So let me give you an example. If I shared with you a picture this morning of a little boy with his father out hunting, and the picture shows them posing with a dead deer, and the caption reads, “Little Bobby's first kill.” Some of you would look at that, and you'd find it so heartwarming. You would say what a beautiful father-son bonding moment! How charming! Others of you would look at that same photograph, and you would be sickened. and disgusted. So how can we look at the same photograph, and have completely different reactions?
Because we don't see things as they are. We see things as we are.
Another example, we could all be watching the same TV news program. And we could see a caravan of refugees trying to get into our country. Some of us would watch those images and say, “What bad people! Murderers and rapists are coming into our country, they're going to steal our jobs! And those images might bring up fear and anger. Others of you would be watching those same images and you'd be brought tears, because you have such great compassion for young families and mothers and little children who have walked for thousands of miles to flee persecution in their own country to seek refuge here.
So how can that be?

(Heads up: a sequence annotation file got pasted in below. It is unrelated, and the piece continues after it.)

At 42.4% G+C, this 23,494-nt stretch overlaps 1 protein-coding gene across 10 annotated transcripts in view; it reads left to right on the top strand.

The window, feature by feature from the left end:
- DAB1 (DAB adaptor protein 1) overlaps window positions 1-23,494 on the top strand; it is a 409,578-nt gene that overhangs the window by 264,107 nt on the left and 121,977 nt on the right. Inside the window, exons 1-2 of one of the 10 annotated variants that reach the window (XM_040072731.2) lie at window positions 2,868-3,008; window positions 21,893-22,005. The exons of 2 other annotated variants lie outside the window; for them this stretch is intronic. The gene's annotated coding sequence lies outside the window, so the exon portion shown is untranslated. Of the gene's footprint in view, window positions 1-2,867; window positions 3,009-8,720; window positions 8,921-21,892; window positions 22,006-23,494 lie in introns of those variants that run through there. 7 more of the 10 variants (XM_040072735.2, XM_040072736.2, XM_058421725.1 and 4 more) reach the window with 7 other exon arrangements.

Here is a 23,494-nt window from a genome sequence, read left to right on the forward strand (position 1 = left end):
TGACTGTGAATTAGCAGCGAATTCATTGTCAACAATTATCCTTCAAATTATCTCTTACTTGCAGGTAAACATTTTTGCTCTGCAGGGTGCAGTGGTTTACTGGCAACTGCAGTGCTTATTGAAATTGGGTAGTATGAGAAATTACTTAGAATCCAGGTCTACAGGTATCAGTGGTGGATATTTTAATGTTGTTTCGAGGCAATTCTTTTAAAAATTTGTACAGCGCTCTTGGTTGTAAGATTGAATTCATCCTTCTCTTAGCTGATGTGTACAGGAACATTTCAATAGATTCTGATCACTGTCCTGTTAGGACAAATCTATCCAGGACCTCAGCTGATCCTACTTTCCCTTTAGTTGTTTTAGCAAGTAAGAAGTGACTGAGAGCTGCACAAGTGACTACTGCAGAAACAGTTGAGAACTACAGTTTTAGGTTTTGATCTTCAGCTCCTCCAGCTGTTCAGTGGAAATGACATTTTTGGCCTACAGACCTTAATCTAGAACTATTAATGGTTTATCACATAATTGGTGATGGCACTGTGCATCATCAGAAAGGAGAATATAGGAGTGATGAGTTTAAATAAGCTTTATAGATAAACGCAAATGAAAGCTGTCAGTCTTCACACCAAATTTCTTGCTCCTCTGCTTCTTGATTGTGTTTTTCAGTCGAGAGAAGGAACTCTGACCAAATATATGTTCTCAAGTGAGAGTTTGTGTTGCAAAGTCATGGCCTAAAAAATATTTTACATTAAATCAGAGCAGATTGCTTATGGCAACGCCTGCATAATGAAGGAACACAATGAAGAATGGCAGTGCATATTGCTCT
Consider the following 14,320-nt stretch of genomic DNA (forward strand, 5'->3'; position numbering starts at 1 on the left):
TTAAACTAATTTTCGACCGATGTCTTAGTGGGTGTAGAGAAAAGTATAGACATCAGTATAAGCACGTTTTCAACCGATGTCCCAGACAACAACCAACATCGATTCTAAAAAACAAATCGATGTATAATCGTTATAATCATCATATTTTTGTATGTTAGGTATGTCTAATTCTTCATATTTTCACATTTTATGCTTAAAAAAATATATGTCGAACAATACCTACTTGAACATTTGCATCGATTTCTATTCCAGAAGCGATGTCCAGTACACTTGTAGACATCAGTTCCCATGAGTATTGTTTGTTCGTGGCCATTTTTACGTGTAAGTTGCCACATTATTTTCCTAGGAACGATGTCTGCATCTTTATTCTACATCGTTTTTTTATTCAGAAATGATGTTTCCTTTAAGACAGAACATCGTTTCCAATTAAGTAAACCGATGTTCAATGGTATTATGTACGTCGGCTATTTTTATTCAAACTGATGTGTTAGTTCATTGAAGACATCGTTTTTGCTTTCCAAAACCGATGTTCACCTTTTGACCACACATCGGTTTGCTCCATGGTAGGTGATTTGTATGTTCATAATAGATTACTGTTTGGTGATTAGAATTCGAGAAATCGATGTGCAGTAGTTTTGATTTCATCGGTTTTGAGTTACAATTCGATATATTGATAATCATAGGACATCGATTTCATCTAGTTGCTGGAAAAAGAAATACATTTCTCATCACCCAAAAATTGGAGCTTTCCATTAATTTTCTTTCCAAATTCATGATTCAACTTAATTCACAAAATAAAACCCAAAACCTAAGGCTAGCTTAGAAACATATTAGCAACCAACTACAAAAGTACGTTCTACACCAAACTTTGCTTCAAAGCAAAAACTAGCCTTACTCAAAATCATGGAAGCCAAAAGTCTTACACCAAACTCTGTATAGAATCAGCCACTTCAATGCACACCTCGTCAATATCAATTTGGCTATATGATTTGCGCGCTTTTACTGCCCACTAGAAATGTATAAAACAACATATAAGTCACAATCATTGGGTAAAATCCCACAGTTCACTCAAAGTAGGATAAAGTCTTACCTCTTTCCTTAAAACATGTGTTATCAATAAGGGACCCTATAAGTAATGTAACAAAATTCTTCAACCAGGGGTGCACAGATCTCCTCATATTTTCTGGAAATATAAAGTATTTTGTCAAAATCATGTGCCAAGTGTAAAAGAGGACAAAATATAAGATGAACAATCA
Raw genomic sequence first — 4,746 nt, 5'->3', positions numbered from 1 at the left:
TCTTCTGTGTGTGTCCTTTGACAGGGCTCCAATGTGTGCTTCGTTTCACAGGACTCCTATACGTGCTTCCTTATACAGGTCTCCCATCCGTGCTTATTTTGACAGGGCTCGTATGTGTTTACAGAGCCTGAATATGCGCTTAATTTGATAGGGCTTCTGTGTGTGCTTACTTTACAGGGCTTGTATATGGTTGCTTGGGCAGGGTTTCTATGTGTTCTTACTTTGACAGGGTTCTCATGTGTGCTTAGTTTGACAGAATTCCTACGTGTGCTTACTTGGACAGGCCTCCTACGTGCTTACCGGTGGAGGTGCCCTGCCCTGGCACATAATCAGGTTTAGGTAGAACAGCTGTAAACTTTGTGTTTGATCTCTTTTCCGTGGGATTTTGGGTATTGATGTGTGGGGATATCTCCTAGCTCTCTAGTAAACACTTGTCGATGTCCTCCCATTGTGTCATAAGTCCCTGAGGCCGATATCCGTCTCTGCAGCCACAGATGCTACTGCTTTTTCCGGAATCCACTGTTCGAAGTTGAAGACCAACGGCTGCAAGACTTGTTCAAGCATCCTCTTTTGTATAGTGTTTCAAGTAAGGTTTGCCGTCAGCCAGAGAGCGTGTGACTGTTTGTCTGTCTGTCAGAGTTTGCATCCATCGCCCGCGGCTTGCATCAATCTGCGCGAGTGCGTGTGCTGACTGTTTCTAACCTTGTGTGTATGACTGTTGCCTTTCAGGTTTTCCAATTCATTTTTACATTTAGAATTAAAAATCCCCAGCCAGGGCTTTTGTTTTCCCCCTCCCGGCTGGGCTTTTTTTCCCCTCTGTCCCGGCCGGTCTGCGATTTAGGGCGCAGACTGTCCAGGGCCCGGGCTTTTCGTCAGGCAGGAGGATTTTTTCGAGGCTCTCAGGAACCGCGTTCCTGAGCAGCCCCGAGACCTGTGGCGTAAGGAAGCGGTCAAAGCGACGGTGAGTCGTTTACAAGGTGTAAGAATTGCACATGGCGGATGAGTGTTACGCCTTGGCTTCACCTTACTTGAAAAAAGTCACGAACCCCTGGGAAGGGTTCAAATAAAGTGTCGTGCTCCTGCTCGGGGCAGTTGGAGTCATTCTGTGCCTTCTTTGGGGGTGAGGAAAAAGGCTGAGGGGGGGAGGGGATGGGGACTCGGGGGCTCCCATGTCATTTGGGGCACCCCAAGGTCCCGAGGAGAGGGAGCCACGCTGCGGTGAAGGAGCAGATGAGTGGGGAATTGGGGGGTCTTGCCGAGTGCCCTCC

How can we both look at the same video, and have completely different reactions and feelings? Because we don't see things as they are. We see things as we are. But today's Gospel reading tells us that we can see things more clearly. We can have new eyes. So how do we do that?
Well, you know, our ancient Native ancestors, they would send their young people on what they called a “Vision quest,” they would send them out into the wilderness by themselves. And the whole idea was that they would come back as a new person, that through their experience alone in the wilderness, they would emerge with new sight, new understanding.
And of course, the same thing happened with Jesus. Jesus went out into the wilderness for 40 days and nights. And out there alone, He wrestled with those demons of fear and separation. And He was able to cast them from His sight. And when He emerged, it was only then that He began His ministry of teaching and healing.
Now, the good news for us is we don't have to go out into the wilderness in order to do this. We have within us the wilderness, through the power of prayer and meditation. We can go within, and in the silence, we can close our physical eyes. And we can lift up our eyes to see people in situations in our life, the way God sees them, through God's sight, God's perspective.
You know, our Buddhist and Hindu friends, they speak of what's called the third eye, which is the spiritual eye. You may have seen pictures of, or statues of Buddha, where he has a dot right here. You may have seen that our Hindu friends often decorate that spot, they call it a Bindu.
That's known as the spiritual eye. We close our physical eyes, the eyes that see things the way the world does, through the lens of fear and separation. And we in prayer lift up our spiritual eye, which sees the way God does. I believe it's what Jesus meant, in Matthew 6, when He said, “If thine eye be single, thy entire body will be filled with light.” That's what Jesus said. Now, Jesus and Buddha and all the mystics, they're often referred to as Seers, meaning they saw things differently from most people, because they weren't looking through human eyes.